Low participation-kids not using the program-in the Summer Food Program hints that children have more sources of food than what school provides. Low participation also undermines the rationale for food programs and proposals to expand them. Afterschool Alliance reported:
Last summer, only 1 in 7 of the children who depend on free or reduced-price school lunches through the National School Lunch Program during the school year received a summer meal.
Another source puts summer participation at 10.6 percent as many kids as in free school lunch, 2.3 million vs. 21.5 million. (Bear in mind that the summer program’s eligible participants are aged 0-18, a bigger cohort than that of the school year’s whose ages range from about 5 to those who have graduated.)
Some explain low summer food participation as a function of the lack of busing, but when kids from the neighborhood near the serving site do not come, another explanation, like sufficiency of food for the child at home, makes more sense.
At the Montana childhood hunger conference, a speaker said summer participation was low even in feeding sites placed in low-income neighborhoods, and where kids are within walking distance of the site. The author has observed this first-hand. Kids and their parents fend for themselves. One conference speaker said that some kids look to weekends and vacation breaks with dismay “knowing they will have less food.” This phenomenon needs study. By all means, address the needs of any hungry child. Find those individuals and examine their circumstances. What failure is the cause? Do they return to school after a ninety-day vacation thinner?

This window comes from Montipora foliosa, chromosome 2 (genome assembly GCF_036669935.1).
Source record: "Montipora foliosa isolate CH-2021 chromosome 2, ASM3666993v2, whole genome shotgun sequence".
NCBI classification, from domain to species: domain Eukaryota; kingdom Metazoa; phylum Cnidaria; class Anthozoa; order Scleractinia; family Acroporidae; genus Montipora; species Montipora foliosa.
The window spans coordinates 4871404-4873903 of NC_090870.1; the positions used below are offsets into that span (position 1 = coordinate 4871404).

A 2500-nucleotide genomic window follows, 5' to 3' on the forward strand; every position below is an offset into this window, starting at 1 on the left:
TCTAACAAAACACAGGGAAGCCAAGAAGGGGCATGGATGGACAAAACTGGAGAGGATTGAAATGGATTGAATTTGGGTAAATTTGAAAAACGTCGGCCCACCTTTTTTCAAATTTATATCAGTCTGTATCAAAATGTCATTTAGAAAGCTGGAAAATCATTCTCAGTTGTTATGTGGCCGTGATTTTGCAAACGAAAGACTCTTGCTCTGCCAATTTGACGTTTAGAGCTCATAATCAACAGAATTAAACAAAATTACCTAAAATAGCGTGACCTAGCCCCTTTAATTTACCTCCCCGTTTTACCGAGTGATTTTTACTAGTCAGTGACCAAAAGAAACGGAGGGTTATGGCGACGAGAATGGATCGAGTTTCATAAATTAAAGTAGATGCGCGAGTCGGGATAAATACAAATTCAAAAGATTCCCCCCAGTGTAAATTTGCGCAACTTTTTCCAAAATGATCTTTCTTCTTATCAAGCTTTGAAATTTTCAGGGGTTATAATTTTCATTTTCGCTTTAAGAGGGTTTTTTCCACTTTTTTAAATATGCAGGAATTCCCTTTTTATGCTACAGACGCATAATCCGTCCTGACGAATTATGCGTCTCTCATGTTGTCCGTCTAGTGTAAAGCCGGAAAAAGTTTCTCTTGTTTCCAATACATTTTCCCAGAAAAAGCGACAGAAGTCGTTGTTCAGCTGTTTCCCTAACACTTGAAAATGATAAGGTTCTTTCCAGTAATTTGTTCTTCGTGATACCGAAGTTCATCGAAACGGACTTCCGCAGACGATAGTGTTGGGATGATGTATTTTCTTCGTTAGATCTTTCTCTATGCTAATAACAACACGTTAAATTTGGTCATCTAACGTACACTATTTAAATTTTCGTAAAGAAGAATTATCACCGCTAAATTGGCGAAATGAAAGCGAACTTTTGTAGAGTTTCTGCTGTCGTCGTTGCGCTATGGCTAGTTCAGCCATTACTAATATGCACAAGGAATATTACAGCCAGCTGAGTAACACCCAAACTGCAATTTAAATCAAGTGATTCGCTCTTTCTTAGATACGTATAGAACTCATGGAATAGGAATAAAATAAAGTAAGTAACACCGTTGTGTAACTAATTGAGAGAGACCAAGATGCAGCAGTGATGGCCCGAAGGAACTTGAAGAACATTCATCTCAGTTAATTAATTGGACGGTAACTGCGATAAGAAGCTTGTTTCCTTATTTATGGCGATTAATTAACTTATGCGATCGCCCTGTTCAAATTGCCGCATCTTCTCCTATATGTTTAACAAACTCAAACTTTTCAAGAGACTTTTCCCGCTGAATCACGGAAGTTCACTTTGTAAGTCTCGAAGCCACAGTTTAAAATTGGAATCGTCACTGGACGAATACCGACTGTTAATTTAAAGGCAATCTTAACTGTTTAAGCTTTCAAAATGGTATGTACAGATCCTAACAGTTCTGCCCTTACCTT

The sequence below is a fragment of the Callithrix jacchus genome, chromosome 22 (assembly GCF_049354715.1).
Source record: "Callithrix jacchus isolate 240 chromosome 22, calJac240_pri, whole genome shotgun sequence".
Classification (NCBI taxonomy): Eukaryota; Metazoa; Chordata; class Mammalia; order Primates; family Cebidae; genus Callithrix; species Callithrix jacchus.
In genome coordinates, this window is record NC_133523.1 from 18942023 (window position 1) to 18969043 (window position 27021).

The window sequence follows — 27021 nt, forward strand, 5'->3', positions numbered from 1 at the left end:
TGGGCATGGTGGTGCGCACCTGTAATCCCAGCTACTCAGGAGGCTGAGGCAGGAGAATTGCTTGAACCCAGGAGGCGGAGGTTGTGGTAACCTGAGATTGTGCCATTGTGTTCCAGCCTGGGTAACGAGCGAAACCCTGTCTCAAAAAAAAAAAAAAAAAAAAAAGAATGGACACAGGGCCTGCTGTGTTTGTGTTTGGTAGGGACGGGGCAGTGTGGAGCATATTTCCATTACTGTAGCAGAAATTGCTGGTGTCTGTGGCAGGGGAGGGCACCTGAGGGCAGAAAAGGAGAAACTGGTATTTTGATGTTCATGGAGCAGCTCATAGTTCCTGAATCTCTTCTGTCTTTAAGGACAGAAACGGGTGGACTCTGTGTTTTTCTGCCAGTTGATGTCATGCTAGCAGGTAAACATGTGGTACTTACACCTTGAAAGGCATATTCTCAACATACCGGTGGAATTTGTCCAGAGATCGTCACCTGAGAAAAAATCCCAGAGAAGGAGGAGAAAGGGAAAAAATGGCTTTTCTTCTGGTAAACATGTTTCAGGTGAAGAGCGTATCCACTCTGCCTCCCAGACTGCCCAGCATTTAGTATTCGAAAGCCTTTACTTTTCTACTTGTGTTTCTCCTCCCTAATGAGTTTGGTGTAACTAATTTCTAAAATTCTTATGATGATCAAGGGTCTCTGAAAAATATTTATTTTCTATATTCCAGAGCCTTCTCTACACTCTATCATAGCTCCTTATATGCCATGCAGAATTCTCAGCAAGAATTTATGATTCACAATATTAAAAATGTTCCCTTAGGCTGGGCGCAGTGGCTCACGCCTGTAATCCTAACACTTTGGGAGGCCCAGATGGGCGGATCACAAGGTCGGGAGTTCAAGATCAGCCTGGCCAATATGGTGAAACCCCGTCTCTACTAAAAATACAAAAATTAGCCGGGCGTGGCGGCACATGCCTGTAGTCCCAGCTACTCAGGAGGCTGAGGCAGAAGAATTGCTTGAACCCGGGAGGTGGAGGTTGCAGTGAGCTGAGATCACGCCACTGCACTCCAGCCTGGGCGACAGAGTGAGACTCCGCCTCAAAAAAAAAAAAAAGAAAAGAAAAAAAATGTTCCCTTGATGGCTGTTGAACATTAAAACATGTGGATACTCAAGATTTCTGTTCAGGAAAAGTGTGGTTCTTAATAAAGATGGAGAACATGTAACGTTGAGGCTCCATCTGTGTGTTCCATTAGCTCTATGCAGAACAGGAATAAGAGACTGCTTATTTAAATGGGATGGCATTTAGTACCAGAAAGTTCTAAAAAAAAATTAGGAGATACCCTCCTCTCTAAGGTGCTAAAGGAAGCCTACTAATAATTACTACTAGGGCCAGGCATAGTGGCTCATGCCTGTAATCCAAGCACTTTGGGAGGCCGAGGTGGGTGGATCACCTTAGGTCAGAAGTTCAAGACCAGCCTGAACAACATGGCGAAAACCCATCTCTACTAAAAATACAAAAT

Greater investment in free transportation, bringing kids to the food, or food to the kids, were two proposals to rectify low participation in summer food programs. To capture all possible hungry children, buses would have to comb the same routes as they do during the school year and bring kids for lunch. But what about breakfast? And supper? Would the kids have to be kept for the entire day, breakfast-to-dinner, to insure feeding? Or are kids and families more self-reliant than that, as indicated by low participation in summer feeding sites even those close to the homes of low-income children?
Heaping additional free meals on kids is more likely to promote weight gain than to succeed in the worthy work of solving hunger.
Experts claim that feeding children more will improve behavior, increase attendance, increase test scores and improve graduation rates. John Endahl, of the USDA Food and Nutrition Service, said, “We ran a pilot, providing free breakfast to all.” Some indicators of success went up but results were unsatisfying. “The problem is that so many get breakfast at home. We saw no increase in scores though there is stuff out there that suggests that a healthy breakfast gets children ready to learn.” Scientists are straining to associate readiness to learn, proficiency, attendance and graduation rates with more school feedings. Every confirmatory finding is heralded. A study could ask if too frequent feedings and too many calories dazes kids.